In August 2018, I quit my full-time job to pursue running my own business as a wedding photographer, brand strategist, and overall creative collaborator. Being that it is December 2018 now, you could say that I am still very much in the thick of figuring out what that all means. A few weeks after leaving my day job, I got married. And by October, I was on my honeymoon for a whole month, in Italy.
I remember settling into Florence and having an overwhelming wave of panic rush over me. In the course of just six weeks, I had lit a match and completely blew up my daily life as I knew it. Nothing was the same. At least, it didn’t feel that way. Now, maybe “blow up” is a bit over-the-top. But my life will never be as it was ever again. And I would never want it to be.
Since going full time as a freelancer / entrepreneur / artist, I’ve had several people ask me, “How’d you do it? How did you know it was the right time?”
Long story short, I don’t know.
……Ha, now that would be a sad blog post if I ended it there.
The right place at the right time
All I know is that I was very aware that I was finally in the right place at the right time. Mentors, friends, and family all encouraged me to take the leap. For months, it was me who said no to it. But after taking a deep hard look at my life, I realized that the universe was handing me an opportunity on a silver platter. My rent is extremely reasonable right now, my husband is happy to put me on his insurance, we have no kids currently, and I was given the chance to sign with a studio. I realized over time and years of of side hustling, that my bank account would never be able to justify this sort of leap. Going full time, to being your own boss, is extremely risky, for anyone. But it was clear to me that if I didn’t jump in now, I never would. The risk was worth it.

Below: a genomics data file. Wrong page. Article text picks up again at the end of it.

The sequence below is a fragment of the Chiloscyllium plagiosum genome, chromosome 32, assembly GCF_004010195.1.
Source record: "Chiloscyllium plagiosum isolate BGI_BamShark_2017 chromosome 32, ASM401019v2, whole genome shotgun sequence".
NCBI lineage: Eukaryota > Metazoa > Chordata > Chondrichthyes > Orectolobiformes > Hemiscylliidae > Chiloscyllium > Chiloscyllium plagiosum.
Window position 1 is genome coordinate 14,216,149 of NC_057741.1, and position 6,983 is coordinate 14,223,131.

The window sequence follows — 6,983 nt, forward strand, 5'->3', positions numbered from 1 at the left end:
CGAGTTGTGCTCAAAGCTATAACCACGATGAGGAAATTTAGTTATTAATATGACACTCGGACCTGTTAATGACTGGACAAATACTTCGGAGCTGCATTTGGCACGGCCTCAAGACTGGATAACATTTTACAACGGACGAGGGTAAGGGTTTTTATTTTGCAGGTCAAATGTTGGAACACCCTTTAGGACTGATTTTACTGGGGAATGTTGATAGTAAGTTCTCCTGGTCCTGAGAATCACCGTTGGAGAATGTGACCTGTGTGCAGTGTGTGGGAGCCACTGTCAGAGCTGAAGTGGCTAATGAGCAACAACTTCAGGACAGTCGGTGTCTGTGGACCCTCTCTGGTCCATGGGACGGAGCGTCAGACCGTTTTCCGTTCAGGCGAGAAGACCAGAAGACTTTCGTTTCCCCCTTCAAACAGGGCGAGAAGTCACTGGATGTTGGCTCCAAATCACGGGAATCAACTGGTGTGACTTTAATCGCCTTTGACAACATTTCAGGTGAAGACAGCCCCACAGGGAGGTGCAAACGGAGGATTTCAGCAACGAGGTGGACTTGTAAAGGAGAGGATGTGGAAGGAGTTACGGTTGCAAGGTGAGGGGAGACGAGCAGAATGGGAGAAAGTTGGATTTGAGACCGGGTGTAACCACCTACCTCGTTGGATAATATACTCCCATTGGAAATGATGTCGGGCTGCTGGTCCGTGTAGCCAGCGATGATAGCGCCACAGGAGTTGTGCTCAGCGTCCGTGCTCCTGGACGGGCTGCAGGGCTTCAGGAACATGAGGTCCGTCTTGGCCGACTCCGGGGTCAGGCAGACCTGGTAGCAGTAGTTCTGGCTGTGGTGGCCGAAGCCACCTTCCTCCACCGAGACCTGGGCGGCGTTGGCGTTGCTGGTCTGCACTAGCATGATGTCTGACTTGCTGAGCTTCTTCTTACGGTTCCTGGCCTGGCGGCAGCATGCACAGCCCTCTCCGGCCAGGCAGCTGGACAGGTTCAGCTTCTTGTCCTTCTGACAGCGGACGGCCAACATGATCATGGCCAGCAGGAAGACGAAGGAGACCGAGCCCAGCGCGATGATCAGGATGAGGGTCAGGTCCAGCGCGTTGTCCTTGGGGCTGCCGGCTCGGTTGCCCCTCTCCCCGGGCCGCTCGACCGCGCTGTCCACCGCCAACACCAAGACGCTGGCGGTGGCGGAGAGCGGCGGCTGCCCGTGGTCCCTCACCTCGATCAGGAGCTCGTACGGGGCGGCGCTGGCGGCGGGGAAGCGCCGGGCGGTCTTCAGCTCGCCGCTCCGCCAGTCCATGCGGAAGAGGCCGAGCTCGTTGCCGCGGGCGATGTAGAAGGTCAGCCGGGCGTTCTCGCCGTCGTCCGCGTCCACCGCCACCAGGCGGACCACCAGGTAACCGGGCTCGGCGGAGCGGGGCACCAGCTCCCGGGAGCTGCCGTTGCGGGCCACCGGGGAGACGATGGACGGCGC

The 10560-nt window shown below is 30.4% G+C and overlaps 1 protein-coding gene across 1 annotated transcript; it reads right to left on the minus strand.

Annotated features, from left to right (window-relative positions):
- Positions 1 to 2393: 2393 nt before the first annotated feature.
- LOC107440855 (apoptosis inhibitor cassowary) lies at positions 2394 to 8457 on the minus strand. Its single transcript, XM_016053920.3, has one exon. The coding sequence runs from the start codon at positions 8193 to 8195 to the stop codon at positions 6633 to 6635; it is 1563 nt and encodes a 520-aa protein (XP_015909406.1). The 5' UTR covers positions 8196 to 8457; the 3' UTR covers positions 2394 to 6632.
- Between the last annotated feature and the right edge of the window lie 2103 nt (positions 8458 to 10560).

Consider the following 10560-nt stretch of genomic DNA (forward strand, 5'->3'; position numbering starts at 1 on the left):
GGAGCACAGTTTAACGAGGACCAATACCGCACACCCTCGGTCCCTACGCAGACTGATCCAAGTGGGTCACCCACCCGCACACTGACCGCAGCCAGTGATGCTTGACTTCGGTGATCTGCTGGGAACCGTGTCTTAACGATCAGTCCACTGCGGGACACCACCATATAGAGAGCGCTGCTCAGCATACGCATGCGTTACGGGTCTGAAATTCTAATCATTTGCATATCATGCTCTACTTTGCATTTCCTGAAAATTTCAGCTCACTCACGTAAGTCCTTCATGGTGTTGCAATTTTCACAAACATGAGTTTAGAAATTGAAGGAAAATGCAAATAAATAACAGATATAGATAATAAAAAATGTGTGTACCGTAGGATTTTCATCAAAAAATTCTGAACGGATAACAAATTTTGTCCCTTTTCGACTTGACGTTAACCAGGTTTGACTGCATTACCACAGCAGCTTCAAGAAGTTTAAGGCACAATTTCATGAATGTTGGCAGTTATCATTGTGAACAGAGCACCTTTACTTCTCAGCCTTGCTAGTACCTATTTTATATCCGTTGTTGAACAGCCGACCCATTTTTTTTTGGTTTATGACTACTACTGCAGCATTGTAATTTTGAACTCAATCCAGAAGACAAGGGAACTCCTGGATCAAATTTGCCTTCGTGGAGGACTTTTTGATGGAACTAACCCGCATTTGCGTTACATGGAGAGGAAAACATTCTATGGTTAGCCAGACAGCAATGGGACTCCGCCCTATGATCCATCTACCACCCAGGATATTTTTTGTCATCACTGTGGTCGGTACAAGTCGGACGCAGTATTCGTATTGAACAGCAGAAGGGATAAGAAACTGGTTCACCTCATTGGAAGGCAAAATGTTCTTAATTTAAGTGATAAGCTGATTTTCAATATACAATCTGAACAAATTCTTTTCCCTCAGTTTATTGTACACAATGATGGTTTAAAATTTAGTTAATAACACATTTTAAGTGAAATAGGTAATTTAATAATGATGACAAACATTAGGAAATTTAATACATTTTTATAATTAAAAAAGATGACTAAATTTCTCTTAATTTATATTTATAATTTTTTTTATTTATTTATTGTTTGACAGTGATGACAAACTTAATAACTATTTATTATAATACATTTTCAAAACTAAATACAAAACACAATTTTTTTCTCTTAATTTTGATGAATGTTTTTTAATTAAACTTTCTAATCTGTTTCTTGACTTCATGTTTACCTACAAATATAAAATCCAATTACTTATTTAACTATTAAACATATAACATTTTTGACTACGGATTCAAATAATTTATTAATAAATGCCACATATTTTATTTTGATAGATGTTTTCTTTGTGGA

At this point, the rest is up to grit. As long as I keep working, as long as I do something every day to push my business forward, I won’t fail. Grit requires resiliency and patience. It also requires a whole lot of endurance. It’s not for the faint of heart, or for the people looking for a quick fix // get rich quick. Grit requires a long-term strategy and a lot of faith in yourself and your work. Grit is simply, not giving up.
What is grit?
Grit is an entrepreneur’s best friend for life. But let me be clear, this is not a “grin and bear it” sort of deal. An entrepreneur can’t be a martyr. Grit is smart. Grit reads books, asks for help, and makes each day bearable by planning ahead. Grit is detailed, takes its time, and rests when needed. Grit is seeing the race as a marathon, not a sprint. Grit is lifting weights in the off season to make a better run in the summer. Grit is measuring out all the ingredients before making the meal. Grit is making it work, doing what you can, and not giving up.
So, if you have a dream, start living it out loud. You don’t have to go out and blow up your life like I did. That took me 5 years to do. I started small. Really, really small. I had a quiet dream and I was willing to see where it took me. Where do you think your dream will take you?